Some people live dramatic lives and sometimes one wonders how their lives are scripted.
Develop Me Tapiwa Gomo
Once he got on to the political podium, MDC-T leader Morgan Tsvangirai has never ceased to be a reliable provider of news content.
Not even the rainbow-swirl lollipop nor the chameleon can be as colourful and demonstrate the level of capriciousness that match the equivalence of this, one of our own and only Tsvangirai.
It was somewhere around 1998 when I first met him. I was a student then together with some of the comrades who are now fulltime employees of the political confusion that has eroded the hopes of our country.
Then he was carrying out consultative meetings with civil society groups in Chitungwiza on the prospects of launching a party. One thing I remember very well was that while the prospects of a party looked prolifically lucrative given the widespread anger over plummeting living conditions in Zimbabwe, he sounded hesitant to devour a glaring opportunity.
It was also clear that pressure inundated him from different angles. Zimbabweans across the divide were crying for an alternative after almost two decades of an impoverishing Zanu PF rule. Workers had suffered enough; commercial farmers were on the verge of a catastrophe, as a student my grant was being washed away by inflation and the economy was nosediving.
What was there to wait for? To his advantage Zanu PF were as gullible as to offer Tsvangirai the barometer to test his power. He called for a stay away, the whole nation responded. And that must have tingled titillation in his newly found political ego.
Donors came calling with bowls of cash and conditions. Western governments too weighed in, decorating Tsvangirai as a symbol of democracy, change and justice.
They made him an idol of anything that Zanu PF leader President Robert Mugabe was not. In Zanu PF’s view, the MDC as a people project was turned into a puppet project and we were fed to that propaganda.
Whether by design or default his stature or may be a collusion of emotions of anything and everything that bore anger with Zanu PF became attracted to Tsvangirai. Groups of varying, sometimes inimical ideological positions concocted into a political party glued by convenience and common cause of removing Zanu PF than relevance or the bigger picture.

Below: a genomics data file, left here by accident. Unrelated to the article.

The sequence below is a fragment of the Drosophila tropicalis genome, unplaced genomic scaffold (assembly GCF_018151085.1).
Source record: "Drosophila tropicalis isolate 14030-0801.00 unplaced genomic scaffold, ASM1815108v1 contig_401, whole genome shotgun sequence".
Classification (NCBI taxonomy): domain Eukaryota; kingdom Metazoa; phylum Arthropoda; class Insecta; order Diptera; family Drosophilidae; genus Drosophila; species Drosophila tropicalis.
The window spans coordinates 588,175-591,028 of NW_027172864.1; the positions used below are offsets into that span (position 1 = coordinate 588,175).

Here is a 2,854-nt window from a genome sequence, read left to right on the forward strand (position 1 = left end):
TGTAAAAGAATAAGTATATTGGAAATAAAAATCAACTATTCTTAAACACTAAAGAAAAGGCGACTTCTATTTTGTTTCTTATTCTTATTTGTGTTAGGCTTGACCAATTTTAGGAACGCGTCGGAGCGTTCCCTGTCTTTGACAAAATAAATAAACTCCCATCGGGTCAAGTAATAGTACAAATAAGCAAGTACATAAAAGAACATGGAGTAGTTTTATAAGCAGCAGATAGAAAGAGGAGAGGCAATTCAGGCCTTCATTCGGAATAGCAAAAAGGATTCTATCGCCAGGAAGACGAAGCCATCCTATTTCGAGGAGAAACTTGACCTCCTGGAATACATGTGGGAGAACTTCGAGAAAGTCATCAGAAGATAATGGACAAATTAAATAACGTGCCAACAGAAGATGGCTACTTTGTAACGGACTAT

The MDC became a big structure and yet synthetically weak. Since its formation, it has been clear that removing Zanu PF from power was central in its policy narrative. That cacophony of policies was marked by a dearth of ideas on how the country would move forward in the hands of an MDC government.
Time would prove that short-sighted projects are not long lasting. Fifteen year down the line, more than ten elections on our sleeves, Zanu PF is still in power. The constituencies that used to give Tsvangirai the oomph were fast getting fed up, peeling off the ranks of what used to be a dream project.
At takeoff, Lovemore Madhuku and his National Constitutional Assembly opted to be a standing passenger, ready to alight at the first meander. Next to jump ship was Munyaradzi Gwisai and his International Socialist Organisation.
His was a conundrum of ideological suffocation in a political choir that sang the “Mugabe must go” chorus which chimed with his soul and yet differed with his ideological subscription.
The 2005 split of the MDC marked the watershed in the life of the party, revealing bare the crisis of ideological differences and how they manifested into identities.
The MDC and MDC-T were born, with one perhaps carrying the traits of its leader.
Despite these tumultuous times, there is no doubt that Tsvangirai held many people’s hopes, not because he was capable but because he was the only person to date to dent the Zanu PF arrogance. Perhaps that is the reason why most people of Zimbabwe are heartbroken, because they never hoped for a better future but for the removal of Zanu PF.
In as many elections, they gave him votes, he took the lead but he never won any of them, including in his own village. And Zimbabwe suffered lack of attention. We were a lonely nation as the focus was on elections.
Even today, as the MDC-T has just granted Zanu PF leave through the current crisis, they still speak elections, congress, 2018. It is never policies to get the country forward.
As for Tsvangirai today, he must be feeling lonely in his inner self. Everyone close to him has left him.
In addition to those who have dumped him politically, he has not recovered from the loss of his wife, Susan.
The ensuant stories suggest a troubled romantic life. The fissure between him and Tendai Biti don’t look reparable. Madhuku and Welshman would rather have political breakfast with Biti than Tsvangirai. The next election may be too far to start worrying about but whose faces will be on the ballot papers, but it is indeed a pertinent question.